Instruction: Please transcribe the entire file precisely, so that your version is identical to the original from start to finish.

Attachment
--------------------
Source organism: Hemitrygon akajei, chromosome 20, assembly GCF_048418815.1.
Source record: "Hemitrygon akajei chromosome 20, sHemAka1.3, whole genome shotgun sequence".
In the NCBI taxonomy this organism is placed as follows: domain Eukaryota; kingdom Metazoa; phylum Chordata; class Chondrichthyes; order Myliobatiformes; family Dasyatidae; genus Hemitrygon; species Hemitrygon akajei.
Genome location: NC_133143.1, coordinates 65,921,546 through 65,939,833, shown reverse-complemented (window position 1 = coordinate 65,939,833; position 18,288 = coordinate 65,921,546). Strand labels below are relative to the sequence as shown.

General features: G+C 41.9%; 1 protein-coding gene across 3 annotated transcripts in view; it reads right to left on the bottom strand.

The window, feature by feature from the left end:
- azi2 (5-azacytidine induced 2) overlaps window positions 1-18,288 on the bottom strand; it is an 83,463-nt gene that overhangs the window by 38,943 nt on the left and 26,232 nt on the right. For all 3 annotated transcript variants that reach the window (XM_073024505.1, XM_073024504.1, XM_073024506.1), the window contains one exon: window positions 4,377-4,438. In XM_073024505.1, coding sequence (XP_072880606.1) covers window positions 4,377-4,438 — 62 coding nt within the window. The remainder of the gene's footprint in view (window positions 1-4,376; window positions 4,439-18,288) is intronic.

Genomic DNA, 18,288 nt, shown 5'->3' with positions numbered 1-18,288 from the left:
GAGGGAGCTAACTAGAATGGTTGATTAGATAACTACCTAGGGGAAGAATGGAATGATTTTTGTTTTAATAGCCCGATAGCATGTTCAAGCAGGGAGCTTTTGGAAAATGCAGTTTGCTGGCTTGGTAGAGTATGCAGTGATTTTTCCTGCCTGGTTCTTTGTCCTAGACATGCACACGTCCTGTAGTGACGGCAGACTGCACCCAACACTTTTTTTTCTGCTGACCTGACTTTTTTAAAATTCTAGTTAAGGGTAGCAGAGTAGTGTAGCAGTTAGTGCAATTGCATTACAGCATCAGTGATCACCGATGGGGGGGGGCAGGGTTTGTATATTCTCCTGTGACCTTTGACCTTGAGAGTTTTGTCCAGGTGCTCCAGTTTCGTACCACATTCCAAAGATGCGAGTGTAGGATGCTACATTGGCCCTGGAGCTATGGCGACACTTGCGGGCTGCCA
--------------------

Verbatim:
Source organism: Hemitrygon akajei, chromosome 20, assembly GCF_048418815.1.
Source record: "Hemitrygon akajei chromosome 20, sHemAka1.3, whole genome shotgun sequence".
In the NCBI taxonomy this organism is placed as follows: domain Eukaryota; kingdom Metazoa; phylum Chordata; class Chondrichthyes; order Myliobatiformes; family Dasyatidae; genus Hemitrygon; species Hemitrygon akajei.
Genome location: NC_133143.1, coordinates 65,921,546 through 65,939,833, shown reverse-complemented (window position 1 = coordinate 65,939,833; position 18,288 = coordinate 65,921,546). Strand labels below are relative to the sequence as shown.

General features: G+C 41.9%; 1 protein-coding gene across 3 annotated transcripts in view; it reads right to left on the bottom strand.

The window, feature by feature from the left end:
- azi2 (5-azacytidine induced 2) overlaps window positions 1-18,288 on the bottom strand; it is an 83,463-nt gene that overhangs the window by 38,943 nt on the left and 26,232 nt on the right. For all 3 annotated transcript variants that reach the window (XM_073024505.1, XM_073024504.1, XM_073024506.1), the window contains one exon: window positions 4,377-4,438. In XM_073024505.1, coding sequence (XP_072880606.1) covers window positions 4,377-4,438 — 62 coding nt within the window. The remainder of the gene's footprint in view (window positions 1-4,376; window positions 4,439-18,288) is intronic.

Genomic DNA, 18,288 nt, shown 5'->3' with positions numbered 1-18,288 from the left:
GAGGGAGCTAACTAGAATGGTTGATTAGATAACTACCTAGGGGAAGAATGGAATGATTTTTGTTTTAATAGCCCGATAGCATGTTCAAGCAGGGAGCTTTTGGAAAATGCAGTTTGCTGGCTTGGTAGAGTATGCAGTGATTTTTCCTGCCTGGTTCTTTGTCCTAGACATGCACACGTCCTGTAGTGACGGCAGACTGCACCCAACACTTTTTTTTCTGCTGACCTGACTTTTTTAAAATTCTAGTTAAGGGTAGCAGAGTAGTGTAGCAGTTAGTGCAATTGCATTACAGCATCAGTGATCACCGATGGGGGGGGGCAGGGTTTGTATATTCTCCTGTGACCTTTGACCTTGAGAGTTTTGTCCAGGTGCTCCAGTTTCGTACCACATTCCAAAGATGCGAGTGTAGGATGCTACATTGGCCCTGGAGCTATGGCGACACTTGCGGGCTGCCA